These SNS generally parallel those of pneumococcal pneumonia.
Staphylococcal pneumonia Prognosis
This mortality rate is generally 30 to 40 % in part due to the serious associated conditions the patients have. However, fulminant courses with lethal outcomes have occasionally occur in previously healthy adults.
Staphylococcal pneumonia Treatment
Recommended therapy is penicillinase-resistant penicillin.
- The major alternative is a cephalosporin, preferably cephalothin or cefamandole.
- Vancomycin is preferred when methicillin resistance is suspected.
Klebsiella pneumoniae
This is the most significant pathogen that is a Gram negative bacilli. This causes Friedlander's pneumonia.
Additional usual Gram negative pneumonia Pathogens:
1.) Pseudomonas aeruginosa
2.) Escherichia coli
3.) Enterobacter sp
4.) Proteus sp
5.) Serratia marcescens
6.) Acinetobacter sp
Gram negative bacillary Pneumonias common hosts
These are rare in healthy hosts and usually occur in infants, the elderly, ALCOHOLICS, and debilitated or immunocompromised hosts.
Friedlanders pneumonia Pathogenesis
This frequently affects the upper lobes and produces sputum that looks like CURRANT JELLY, tissue necrosis with early abscess formation, and a fulminant course.
Gram negative pneumonia Diagnosis
These should be suspected in a patient with pneumonia with risks factors discussed. Positive cultures from blood, pleural fluid, or a transtracheal aspirate obtained before treatment are considered diagnostic.
Gram negative pneumonia Prognosis & Treatment
The mortality of this pneumonia is about 25 to 50% despite the availability of effective antibiotics. The most preferred drug regimen includes a cephalosporin. (cefotaxime)
Haemophilus Influenzae
This is a relatively common cause of bacterial pneumonia, second only to Streptococcus pneumoniae.
Type B (Hib)
Strains containing this polysaccharide capsule are the mos virulent and most likely to cause serious disease, including meningitis, and epiglottitis. These infections have nearly disappeared in the United States because of the use of a vaccine for this.
H. influenzae (noncapsulated)
Strains of H. influenzae that commonly colonize the upper airways of adults are usually this type. These strains may colonize the lower respiratory tract of patients with chronic bronchitis and are often implicated in exacerbation of chronic bronchitis.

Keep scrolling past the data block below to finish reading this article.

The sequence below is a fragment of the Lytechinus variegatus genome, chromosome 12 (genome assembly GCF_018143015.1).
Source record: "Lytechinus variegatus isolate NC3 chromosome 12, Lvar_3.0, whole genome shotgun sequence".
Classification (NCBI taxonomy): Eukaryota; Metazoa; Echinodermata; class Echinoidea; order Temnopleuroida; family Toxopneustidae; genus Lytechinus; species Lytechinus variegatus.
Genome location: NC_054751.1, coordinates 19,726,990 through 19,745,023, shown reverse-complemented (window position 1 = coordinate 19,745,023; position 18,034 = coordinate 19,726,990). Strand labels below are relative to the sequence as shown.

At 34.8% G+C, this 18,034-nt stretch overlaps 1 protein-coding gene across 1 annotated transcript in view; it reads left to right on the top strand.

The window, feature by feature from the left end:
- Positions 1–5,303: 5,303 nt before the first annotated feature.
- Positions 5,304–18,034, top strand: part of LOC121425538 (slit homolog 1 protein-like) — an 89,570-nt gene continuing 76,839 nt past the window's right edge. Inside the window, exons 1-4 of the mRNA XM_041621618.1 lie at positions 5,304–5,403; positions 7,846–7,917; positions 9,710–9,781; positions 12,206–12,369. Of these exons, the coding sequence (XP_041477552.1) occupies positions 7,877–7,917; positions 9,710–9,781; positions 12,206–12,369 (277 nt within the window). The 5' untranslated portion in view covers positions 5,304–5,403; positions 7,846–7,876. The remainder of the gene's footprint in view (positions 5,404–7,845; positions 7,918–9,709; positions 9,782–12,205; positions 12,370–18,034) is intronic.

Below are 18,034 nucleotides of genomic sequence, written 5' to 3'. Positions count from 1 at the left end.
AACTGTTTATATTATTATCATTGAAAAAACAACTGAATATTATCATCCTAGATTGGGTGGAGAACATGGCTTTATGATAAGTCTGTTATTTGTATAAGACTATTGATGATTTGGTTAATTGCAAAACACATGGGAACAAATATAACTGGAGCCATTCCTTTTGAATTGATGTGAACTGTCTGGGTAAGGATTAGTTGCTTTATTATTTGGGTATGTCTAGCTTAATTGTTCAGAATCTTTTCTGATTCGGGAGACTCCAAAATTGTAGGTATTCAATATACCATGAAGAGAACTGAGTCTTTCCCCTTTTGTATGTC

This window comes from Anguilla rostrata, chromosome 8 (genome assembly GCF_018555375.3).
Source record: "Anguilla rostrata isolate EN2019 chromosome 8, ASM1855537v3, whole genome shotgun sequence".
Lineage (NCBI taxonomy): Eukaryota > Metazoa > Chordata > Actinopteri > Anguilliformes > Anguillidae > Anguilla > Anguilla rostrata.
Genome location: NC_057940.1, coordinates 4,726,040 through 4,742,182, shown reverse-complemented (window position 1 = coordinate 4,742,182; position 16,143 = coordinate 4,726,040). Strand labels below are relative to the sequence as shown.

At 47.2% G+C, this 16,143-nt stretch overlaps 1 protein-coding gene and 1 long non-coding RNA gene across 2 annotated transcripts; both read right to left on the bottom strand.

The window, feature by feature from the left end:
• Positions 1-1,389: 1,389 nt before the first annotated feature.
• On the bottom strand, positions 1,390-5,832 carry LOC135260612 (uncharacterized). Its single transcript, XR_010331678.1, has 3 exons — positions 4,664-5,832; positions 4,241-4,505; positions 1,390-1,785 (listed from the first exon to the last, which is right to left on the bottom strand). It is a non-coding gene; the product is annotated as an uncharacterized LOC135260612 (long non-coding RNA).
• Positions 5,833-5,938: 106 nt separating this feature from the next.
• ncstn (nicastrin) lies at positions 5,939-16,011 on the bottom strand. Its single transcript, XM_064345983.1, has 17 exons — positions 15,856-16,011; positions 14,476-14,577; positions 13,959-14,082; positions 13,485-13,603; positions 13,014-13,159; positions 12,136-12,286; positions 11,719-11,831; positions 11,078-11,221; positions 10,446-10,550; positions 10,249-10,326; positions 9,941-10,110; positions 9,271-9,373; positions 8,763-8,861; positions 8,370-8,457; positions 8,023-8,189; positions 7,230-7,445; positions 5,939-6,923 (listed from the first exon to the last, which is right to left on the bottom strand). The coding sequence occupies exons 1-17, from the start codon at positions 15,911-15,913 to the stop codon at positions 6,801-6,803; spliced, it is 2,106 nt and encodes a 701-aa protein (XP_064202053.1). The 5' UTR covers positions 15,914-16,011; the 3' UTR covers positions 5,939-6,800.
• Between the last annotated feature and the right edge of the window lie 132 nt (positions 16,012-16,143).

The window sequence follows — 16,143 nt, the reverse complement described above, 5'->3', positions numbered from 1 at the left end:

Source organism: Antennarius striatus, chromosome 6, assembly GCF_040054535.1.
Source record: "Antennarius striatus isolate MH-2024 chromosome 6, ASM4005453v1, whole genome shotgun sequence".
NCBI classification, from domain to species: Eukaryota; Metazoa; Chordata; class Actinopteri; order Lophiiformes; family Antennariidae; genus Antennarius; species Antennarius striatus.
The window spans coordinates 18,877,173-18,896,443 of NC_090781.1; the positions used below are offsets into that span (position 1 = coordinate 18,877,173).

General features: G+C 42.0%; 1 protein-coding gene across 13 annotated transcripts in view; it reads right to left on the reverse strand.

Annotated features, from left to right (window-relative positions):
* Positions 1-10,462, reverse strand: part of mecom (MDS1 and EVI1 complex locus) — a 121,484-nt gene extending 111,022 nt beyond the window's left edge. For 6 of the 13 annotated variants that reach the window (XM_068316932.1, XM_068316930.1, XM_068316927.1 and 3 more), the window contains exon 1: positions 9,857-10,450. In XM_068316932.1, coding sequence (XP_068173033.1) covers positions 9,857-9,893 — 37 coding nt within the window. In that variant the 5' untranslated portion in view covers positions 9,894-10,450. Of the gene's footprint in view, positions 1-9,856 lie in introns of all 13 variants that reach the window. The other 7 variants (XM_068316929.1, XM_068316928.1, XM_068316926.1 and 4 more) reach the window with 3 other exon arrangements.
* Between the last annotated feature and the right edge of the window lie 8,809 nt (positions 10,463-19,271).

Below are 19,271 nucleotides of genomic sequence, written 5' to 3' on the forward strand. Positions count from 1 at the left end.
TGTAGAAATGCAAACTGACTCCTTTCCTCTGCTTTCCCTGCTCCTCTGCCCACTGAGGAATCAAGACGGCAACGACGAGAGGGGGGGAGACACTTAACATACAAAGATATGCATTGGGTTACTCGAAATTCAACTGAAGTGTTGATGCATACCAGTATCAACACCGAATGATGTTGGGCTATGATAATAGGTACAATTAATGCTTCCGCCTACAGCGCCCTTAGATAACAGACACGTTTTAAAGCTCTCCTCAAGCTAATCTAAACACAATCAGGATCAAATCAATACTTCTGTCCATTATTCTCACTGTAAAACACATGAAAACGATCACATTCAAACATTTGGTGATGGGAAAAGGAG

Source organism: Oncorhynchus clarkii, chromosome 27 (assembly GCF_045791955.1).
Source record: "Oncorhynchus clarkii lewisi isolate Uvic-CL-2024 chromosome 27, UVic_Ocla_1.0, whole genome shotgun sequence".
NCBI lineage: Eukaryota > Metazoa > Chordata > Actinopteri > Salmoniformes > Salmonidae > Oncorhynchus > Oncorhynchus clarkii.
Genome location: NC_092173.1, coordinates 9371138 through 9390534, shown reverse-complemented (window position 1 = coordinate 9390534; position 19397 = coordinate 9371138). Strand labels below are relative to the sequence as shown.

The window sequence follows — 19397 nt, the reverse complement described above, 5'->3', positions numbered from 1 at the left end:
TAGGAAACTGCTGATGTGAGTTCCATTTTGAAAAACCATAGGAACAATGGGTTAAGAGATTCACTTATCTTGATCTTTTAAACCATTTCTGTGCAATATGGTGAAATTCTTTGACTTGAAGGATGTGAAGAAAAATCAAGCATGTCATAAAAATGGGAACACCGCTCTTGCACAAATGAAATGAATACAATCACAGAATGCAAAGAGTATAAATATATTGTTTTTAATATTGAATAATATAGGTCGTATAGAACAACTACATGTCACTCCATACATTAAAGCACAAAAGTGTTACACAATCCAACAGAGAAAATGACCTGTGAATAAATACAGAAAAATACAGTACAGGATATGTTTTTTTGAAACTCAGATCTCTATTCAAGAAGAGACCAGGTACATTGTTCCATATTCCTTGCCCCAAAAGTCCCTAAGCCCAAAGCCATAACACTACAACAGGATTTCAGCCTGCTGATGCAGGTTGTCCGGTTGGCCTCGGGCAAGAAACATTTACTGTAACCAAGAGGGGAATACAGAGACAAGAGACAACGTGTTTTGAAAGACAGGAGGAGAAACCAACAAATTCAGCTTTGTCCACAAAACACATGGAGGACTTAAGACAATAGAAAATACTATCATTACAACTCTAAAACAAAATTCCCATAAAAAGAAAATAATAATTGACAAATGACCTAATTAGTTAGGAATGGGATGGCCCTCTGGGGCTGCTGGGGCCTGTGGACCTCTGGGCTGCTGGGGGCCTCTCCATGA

This usually occurs in children (average age one year).
- Coryza preceded most cases, and early pleural effusions occur in about 50%.
- Gram stain of expectorated sputum shows numerous, small, gram-negative coccobacilli.
Hib type B Prophylaxis
The vaccine for this is advocated for all children to be given in three doses at 2, 4, and 6 months of age.
H. Influenzae Treatment
The preferred treatment is trimethoprim-sulfamethoxazole (TMX-SMX).
Legionella pneumophilia discovery
The discovery of this came from an Investigation of an outbreak of acute febrile respiratory illness among members of the American Legion in Philadelphia in 1976. This strain is the most common agent.
L. pneumophilia Spectrum of Disease
This includes:
1. A self-limited, flu-like illness without pneumonia sometimes called Pontiac fever.
2. Legionaires disease, the most serious form, characterized by pneumonia.
3. Rare localized soft tissue infections
L. pneumophilia
Predominately in the summer months, this is found especially in hospitals and hotels, or in certain geographic areas when a water supply becomes contaminated and aerosolized organisms are spread from evaporative condensers of air conditioner systems or contaminated shower heads.
Legionaires Disease Age Occurrence
This may occur at any age, but most patients are middle-aged men. (40 Year old, smoker, drinker). Identified risk factors include smoking, alcohol abuse, and immunosupression, especially from corticosteroids.
L. pneumophilia SNS
For this, the usual incubation period is 2 to 10 days. Most patients have a prodromal phase, which may resemble influenza, malaise, fever, headache, and myalgias; they develop cough that is initially nonproductive and subsequently productive of mucoid sputum. A characteristic is high fever, sometimes with relative bradycardia, and DIAREHHA is common.
L. pneumophilia: Chest X-Rays